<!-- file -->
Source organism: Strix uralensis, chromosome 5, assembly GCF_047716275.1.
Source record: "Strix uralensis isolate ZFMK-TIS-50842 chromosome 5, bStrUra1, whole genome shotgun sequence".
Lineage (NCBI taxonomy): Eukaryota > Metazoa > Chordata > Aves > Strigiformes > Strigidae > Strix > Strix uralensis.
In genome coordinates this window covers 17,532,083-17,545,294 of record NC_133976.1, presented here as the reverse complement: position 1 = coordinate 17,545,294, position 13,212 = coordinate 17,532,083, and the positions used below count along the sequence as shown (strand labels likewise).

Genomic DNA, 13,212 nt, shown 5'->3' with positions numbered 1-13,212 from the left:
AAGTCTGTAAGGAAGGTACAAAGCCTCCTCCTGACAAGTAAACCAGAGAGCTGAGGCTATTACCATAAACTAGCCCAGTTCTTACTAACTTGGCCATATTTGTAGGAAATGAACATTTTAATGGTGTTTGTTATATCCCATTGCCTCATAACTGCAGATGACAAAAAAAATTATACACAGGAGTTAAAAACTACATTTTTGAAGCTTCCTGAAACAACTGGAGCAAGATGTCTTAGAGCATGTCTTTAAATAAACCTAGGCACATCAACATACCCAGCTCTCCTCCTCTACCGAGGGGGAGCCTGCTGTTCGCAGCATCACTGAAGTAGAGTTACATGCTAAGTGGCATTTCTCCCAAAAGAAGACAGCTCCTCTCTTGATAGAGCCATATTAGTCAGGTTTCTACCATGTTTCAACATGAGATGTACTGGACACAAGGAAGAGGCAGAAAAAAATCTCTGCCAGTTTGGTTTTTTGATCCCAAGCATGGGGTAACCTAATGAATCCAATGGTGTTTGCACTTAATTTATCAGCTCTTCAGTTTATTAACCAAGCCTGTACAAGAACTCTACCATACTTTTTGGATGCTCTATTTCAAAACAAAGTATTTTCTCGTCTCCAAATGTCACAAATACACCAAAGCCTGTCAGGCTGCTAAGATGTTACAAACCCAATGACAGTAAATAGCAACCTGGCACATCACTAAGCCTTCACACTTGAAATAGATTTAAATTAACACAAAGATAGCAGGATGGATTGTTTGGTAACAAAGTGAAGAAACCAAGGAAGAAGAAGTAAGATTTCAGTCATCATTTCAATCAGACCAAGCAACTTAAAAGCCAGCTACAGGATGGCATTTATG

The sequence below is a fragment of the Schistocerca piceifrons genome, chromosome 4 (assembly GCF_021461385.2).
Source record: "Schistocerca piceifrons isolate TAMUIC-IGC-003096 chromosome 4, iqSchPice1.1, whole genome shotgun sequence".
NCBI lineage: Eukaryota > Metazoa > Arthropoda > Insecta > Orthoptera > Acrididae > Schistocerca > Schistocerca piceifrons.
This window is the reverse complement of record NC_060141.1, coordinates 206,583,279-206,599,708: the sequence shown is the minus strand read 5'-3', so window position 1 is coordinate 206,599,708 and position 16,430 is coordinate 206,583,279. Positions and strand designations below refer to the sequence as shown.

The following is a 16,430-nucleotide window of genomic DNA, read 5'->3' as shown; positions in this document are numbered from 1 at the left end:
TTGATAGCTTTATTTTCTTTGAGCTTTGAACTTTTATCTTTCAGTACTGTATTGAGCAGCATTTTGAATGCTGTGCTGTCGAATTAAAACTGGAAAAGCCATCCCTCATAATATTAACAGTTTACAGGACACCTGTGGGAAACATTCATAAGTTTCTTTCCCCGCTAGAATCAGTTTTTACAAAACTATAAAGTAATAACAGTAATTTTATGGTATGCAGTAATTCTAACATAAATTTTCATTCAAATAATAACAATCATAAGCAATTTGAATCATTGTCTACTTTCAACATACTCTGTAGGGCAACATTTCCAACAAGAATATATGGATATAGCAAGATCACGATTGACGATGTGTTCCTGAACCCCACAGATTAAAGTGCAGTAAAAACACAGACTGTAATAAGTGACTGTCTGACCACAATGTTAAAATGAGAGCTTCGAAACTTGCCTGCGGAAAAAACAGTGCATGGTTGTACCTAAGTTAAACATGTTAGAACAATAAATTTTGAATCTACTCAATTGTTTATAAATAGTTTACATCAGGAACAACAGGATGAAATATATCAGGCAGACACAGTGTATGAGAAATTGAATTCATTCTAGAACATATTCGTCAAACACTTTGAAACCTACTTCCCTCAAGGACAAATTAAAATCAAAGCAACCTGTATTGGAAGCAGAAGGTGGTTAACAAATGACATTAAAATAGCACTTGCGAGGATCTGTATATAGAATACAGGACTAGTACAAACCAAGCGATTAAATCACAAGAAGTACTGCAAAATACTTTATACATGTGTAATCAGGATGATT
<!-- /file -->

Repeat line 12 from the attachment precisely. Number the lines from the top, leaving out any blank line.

TTGATAGCTTTATTTTCTTTGAGCTTTGAACTTTTATCTTTCAGTACTGTATTGAGCAGCATTTTGAATGCTGTGCTGTCGAATTAAAACTGGAAAAGCCATCCCTCATAATATTAACAGTTTACAGGACACCTGTGGGAAACATTCATAAGTTTCTTTCCCCGCTAGAATCAGTTTTTACAAAACTATAAAGTAATAACAGTAATTTTATGGTATGCAGTAATTCTAACATAAATTTTCATTCAAATAATAACAATCATAAGCAATTTGAATCATTGTCTACTTTCAACATACTCTGTAGGGCAACATTTCCAACAAGAATATATGGATATAGCAAGATCACGATTGACGATGTGTTCCTGAACCCCACAGATTAAAGTGCAGTAAAAACACAGACTGTAATAAGTGACTGTCTGACCACAATGTTAAAATGAGAGCTTCGAAACTTGCCTGCGGAAAAAACAGTGCATGGTTGTACCTAAGTTAAACATGTTAGAACAATAAATTTTGAATCTACTCAATTGTTTATAAATAGTTTACATCAGGAACAACAGGATGAAATATATCAGGCAGACACAGTGTATGAGAAATTGAATTCATTCTAGAACATATTCGTCAAACACTTTGAAACCTACTTCCCTCAAGGACAAATTAAAATCAAAGCAACCTGTATTGGAAGCAGAAGGTGGTTAACAAATGACATTAAAATAGCACTTGCGAGGATCTGTATATAGAATACAGGACTAGTACAAACCAAGCGATTAAATCACAAGAAGTACTGCAAAATACTTTATACATGTGTAATCAGGATGATT